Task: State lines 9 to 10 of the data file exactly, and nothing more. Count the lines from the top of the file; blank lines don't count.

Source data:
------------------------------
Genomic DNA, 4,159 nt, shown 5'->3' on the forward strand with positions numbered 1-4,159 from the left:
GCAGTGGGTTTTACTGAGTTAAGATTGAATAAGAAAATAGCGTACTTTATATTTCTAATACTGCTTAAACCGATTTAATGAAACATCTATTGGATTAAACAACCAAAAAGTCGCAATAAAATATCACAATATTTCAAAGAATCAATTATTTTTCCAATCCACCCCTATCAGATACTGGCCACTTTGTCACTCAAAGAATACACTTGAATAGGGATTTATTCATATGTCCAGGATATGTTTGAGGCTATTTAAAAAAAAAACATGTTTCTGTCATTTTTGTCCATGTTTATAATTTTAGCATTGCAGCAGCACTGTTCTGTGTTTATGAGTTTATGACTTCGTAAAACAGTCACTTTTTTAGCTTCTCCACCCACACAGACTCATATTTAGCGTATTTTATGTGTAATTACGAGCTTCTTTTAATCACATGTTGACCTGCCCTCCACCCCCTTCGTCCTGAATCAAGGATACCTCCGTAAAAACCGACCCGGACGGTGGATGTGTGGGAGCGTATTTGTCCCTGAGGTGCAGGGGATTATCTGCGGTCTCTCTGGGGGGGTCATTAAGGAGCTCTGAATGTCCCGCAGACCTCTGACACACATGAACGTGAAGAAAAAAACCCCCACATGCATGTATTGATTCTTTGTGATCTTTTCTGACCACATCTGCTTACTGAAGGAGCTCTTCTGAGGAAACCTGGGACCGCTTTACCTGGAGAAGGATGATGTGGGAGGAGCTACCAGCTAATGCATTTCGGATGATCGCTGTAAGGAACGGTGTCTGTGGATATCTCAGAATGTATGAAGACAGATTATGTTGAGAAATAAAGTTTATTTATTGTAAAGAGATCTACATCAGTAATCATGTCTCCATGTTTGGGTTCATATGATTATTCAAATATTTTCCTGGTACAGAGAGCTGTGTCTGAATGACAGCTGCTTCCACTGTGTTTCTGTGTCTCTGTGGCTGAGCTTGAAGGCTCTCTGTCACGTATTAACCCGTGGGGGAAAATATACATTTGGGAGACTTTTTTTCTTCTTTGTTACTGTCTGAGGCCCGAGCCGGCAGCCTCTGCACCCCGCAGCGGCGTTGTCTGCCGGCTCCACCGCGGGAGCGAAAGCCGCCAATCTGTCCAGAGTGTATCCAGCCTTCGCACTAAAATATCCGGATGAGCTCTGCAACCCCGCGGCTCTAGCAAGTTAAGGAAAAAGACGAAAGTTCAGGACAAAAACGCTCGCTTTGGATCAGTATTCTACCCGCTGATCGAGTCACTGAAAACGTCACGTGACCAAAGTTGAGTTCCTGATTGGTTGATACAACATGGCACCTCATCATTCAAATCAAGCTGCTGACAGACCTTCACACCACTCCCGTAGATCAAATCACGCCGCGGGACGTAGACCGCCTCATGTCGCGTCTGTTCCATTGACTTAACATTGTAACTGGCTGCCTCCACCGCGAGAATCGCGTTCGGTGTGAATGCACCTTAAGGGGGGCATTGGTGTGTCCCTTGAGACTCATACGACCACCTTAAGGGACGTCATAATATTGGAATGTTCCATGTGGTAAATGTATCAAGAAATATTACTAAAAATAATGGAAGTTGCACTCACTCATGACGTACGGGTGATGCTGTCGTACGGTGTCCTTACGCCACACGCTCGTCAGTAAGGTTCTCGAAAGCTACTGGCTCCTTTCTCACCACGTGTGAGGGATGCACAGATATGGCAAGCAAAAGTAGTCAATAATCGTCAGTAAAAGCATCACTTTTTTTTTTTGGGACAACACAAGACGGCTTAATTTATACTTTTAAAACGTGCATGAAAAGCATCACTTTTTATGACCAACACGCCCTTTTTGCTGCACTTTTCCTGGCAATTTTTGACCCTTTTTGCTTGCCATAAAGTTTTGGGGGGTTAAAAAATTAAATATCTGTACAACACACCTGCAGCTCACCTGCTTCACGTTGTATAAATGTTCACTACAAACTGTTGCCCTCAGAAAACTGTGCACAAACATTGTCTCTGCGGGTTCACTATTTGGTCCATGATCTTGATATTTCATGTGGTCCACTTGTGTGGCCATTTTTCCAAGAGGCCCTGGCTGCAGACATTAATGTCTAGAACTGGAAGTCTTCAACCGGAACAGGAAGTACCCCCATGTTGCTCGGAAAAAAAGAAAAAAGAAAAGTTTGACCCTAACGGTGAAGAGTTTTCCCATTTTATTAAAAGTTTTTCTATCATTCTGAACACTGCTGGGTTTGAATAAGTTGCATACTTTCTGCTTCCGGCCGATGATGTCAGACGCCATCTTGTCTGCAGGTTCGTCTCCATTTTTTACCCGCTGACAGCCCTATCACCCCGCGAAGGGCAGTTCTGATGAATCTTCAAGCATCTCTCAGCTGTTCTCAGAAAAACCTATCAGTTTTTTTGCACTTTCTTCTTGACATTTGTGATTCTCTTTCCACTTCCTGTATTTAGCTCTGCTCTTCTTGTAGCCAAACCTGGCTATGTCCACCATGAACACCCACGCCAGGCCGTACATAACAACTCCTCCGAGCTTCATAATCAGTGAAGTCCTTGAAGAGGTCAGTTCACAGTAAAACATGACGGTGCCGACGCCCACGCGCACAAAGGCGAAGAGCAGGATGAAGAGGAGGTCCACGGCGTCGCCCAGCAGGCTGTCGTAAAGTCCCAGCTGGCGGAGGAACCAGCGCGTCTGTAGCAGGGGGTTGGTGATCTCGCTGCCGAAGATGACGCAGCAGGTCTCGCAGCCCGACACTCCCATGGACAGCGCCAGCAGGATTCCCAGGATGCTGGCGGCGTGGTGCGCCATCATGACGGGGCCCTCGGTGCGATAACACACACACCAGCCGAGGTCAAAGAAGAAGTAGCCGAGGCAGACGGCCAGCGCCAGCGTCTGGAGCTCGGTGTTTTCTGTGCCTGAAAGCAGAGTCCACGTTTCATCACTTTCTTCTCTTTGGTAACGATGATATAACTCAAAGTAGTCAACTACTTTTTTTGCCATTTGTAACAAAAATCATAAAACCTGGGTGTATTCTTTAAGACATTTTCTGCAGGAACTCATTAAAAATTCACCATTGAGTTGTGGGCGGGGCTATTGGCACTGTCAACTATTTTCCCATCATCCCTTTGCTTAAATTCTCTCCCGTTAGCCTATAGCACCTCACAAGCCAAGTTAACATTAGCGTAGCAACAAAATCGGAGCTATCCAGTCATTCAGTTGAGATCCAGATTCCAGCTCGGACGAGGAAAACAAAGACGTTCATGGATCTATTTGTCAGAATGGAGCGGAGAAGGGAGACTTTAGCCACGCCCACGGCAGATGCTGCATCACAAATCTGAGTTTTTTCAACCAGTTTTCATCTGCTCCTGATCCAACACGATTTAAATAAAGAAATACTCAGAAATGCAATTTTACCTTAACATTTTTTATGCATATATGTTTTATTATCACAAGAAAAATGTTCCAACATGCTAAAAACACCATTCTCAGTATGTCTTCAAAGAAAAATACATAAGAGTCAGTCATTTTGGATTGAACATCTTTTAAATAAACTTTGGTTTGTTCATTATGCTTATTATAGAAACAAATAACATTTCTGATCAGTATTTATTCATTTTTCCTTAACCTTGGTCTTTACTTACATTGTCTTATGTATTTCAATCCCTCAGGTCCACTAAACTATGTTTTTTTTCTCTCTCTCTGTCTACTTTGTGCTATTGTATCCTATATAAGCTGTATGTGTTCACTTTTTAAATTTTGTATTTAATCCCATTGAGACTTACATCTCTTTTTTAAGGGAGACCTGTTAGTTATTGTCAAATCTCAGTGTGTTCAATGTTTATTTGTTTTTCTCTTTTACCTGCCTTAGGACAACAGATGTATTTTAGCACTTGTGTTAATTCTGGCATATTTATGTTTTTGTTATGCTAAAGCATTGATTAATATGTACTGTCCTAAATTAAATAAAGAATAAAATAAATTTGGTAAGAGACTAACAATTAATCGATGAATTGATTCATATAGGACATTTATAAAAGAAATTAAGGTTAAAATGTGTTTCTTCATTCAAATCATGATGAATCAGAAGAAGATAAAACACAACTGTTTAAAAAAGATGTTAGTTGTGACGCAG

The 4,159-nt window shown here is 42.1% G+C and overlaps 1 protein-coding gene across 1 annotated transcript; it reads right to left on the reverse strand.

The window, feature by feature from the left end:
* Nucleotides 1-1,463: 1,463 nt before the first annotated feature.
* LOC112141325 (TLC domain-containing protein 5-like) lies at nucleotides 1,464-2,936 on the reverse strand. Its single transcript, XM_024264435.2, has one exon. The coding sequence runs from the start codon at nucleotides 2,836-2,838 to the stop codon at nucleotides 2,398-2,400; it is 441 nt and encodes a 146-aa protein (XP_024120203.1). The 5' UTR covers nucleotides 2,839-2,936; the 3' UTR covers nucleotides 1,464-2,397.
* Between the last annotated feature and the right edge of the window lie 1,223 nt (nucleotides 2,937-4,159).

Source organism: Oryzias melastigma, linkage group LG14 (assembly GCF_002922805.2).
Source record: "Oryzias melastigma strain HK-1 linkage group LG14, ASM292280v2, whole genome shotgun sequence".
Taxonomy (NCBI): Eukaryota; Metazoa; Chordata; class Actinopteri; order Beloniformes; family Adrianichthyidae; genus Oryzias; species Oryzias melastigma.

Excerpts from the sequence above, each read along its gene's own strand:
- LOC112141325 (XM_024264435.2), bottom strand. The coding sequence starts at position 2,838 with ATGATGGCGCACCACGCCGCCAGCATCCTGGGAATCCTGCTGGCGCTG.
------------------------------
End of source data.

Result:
Source record: "Oryzias melastigma strain HK-1 linkage group LG14, ASM292280v2, whole genome shotgun sequence".
Taxonomy (NCBI): Eukaryota; Metazoa; Chordata; class Actinopteri; order Beloniformes; family Adrianichthyidae; genus Oryzias; species Oryzias melastigma.